A globe sits on a desk, while a magnifying glass is held above it.

Department of Classics - The Gaze of the Geographer and Ptolemaic Power

Virtual event

Join Dr. Kale Coghlan, Postdoctoral Fellow with the University of Toronto, for a lecture on Eratosthenes, and the gaze of the geographer and Ptolemaic Power as part of the Colloquium Series hosted by the Department of Classics. 

Dr. Coghlan will explore aspect of what is Ptolemaic about Eratosthenes' Geography. He will discuss the idea of cartographic vision in the Greek tradition after situating Eratosthenes' life and career in the context of Hellenistic Alexandria. By embracing cartographic vision authoritatively, Eratosthenes communicates ideas about the divine status of the Ptolemaic sovereigns and the hegemonic capacities of Ptolemaic institutions to produce an up-to-date, post-Alexander, vision of the world.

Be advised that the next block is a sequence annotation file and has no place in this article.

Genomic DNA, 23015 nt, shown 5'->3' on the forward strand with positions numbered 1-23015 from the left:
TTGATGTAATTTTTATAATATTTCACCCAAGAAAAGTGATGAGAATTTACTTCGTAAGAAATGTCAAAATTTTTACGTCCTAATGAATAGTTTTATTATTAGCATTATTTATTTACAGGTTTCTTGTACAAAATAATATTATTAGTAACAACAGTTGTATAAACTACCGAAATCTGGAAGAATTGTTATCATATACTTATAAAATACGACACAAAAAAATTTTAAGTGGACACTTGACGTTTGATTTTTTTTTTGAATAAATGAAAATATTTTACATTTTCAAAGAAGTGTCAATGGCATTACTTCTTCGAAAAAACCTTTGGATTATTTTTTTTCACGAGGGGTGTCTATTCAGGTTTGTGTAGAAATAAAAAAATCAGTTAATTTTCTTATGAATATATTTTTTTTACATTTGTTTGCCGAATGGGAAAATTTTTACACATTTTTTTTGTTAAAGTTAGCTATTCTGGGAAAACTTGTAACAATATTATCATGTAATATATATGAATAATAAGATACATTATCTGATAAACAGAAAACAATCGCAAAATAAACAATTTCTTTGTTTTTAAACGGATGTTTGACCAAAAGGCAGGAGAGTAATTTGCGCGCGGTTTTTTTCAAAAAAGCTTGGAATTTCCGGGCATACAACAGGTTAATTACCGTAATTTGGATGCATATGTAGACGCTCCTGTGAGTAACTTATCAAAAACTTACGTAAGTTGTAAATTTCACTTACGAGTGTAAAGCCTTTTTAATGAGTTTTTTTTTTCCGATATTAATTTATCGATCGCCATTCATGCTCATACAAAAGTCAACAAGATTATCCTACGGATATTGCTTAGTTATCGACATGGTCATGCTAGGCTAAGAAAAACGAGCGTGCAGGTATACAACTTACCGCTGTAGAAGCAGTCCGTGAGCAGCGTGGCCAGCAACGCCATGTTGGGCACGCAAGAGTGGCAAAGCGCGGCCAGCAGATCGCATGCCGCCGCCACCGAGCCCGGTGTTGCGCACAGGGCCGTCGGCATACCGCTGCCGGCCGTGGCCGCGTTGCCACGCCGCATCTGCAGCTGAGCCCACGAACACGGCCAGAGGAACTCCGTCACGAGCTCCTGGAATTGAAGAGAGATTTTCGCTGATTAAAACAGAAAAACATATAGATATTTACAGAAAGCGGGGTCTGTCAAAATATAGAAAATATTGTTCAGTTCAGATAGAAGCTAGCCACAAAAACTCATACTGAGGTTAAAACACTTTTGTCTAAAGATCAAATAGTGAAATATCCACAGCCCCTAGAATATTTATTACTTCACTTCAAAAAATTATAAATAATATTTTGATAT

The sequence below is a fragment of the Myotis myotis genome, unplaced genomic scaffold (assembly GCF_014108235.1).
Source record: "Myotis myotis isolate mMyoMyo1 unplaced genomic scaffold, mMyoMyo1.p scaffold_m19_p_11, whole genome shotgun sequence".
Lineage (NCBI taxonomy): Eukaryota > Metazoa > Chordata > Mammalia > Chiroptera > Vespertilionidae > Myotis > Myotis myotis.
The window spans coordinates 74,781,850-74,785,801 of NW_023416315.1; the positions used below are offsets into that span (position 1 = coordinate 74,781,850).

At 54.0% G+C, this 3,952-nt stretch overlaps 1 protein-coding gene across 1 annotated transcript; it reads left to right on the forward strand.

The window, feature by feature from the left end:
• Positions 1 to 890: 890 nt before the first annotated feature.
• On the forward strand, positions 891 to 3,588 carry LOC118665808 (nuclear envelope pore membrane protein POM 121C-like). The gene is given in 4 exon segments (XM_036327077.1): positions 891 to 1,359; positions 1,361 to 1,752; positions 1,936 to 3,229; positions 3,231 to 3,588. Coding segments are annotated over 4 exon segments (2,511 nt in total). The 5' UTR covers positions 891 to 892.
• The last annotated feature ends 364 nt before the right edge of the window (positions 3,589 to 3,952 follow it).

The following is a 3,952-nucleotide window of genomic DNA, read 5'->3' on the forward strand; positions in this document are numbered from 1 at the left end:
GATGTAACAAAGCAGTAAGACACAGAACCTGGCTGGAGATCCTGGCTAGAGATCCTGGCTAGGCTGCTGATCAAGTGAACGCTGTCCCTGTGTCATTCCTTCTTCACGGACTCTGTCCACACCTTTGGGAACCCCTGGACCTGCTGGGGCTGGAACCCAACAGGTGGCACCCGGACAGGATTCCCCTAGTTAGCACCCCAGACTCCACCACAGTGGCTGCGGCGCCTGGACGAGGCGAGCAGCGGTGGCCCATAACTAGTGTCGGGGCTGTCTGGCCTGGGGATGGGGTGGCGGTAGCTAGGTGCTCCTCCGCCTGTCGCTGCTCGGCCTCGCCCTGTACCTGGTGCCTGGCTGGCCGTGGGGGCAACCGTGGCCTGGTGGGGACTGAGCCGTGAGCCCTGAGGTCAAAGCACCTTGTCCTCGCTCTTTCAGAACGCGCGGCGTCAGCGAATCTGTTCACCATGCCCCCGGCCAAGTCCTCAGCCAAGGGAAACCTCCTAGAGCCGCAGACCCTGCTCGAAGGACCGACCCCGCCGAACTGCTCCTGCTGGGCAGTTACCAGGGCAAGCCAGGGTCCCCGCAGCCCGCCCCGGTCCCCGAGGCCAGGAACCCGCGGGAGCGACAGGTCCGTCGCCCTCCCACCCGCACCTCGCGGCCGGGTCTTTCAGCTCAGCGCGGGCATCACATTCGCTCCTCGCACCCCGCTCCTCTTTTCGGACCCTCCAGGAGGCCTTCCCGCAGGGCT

Toward the end of the third century BCE, Eratosthenes of Cyrene, summoned from Athens to Alexandria by Ptolemy III, initiated a new paradigm in Greek geographic writing with his text in three books. His work has largely been considered an attempt at mathematical geography. Little attention has been paid to the extent to which the geographic projects of Eratosthenes and his resulting map of the known world continues the celebration of Ptolemaic rule by intellectuals, including the most important poets, in the courts of Ptolemy II and Ptolemy III. The focus on the mathematical elements of the fragments implies an objectivity on the part of the author. The image of the world is for the audience to interpret, but behind the façade of an objective geographical projection of the oikoumene, Eratosthenes broadcasts ideas of dynastic self-representation of the Ptolemies. 

Email the Classics Department for the Zoom link to attend this lecture. 

Event Details